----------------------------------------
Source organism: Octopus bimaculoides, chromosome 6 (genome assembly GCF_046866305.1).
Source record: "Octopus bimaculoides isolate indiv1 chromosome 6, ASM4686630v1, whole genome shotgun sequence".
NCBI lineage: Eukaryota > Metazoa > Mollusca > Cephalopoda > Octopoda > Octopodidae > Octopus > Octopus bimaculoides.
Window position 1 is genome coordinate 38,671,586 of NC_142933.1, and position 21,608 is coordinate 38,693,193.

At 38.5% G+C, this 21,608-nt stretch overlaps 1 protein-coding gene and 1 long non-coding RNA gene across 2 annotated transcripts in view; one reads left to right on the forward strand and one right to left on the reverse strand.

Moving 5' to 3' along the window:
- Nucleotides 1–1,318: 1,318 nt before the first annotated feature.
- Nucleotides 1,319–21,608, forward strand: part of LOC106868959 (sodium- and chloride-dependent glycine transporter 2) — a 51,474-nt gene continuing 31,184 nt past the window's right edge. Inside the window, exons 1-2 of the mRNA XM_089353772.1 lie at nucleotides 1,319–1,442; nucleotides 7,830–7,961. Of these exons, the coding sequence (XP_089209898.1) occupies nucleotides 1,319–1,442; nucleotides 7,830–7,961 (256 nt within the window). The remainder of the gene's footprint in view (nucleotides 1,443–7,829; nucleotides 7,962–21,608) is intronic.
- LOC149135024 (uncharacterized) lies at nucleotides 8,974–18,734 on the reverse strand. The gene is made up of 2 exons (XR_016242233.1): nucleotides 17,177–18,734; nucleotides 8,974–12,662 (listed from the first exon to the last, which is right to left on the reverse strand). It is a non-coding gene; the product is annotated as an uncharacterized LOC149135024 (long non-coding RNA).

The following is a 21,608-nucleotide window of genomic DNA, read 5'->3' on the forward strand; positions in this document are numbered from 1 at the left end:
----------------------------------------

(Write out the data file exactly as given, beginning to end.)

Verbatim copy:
Source organism: Octopus bimaculoides, chromosome 6 (genome assembly GCF_046866305.1).
Source record: "Octopus bimaculoides isolate indiv1 chromosome 6, ASM4686630v1, whole genome shotgun sequence".
NCBI lineage: Eukaryota > Metazoa > Mollusca > Cephalopoda > Octopoda > Octopodidae > Octopus > Octopus bimaculoides.
Window position 1 is genome coordinate 38,671,586 of NC_142933.1, and position 21,608 is coordinate 38,693,193.

At 38.5% G+C, this 21,608-nt stretch overlaps 1 protein-coding gene and 1 long non-coding RNA gene across 2 annotated transcripts in view; one reads left to right on the forward strand and one right to left on the reverse strand.

Moving 5' to 3' along the window:
- Nucleotides 1–1,318: 1,318 nt before the first annotated feature.
- Nucleotides 1,319–21,608, forward strand: part of LOC106868959 (sodium- and chloride-dependent glycine transporter 2) — a 51,474-nt gene continuing 31,184 nt past the window's right edge. Inside the window, exons 1-2 of the mRNA XM_089353772.1 lie at nucleotides 1,319–1,442; nucleotides 7,830–7,961. Of these exons, the coding sequence (XP_089209898.1) occupies nucleotides 1,319–1,442; nucleotides 7,830–7,961 (256 nt within the window). The remainder of the gene's footprint in view (nucleotides 1,443–7,829; nucleotides 7,962–21,608) is intronic.
- LOC149135024 (uncharacterized) lies at nucleotides 8,974–18,734 on the reverse strand. The gene is made up of 2 exons (XR_016242233.1): nucleotides 17,177–18,734; nucleotides 8,974–12,662 (listed from the first exon to the last, which is right to left on the reverse strand). It is a non-coding gene; the product is annotated as an uncharacterized LOC149135024 (long non-coding RNA).

The following is a 21,608-nucleotide window of genomic DNA, read 5'->3' on the forward strand; positions in this document are numbered from 1 at the left end: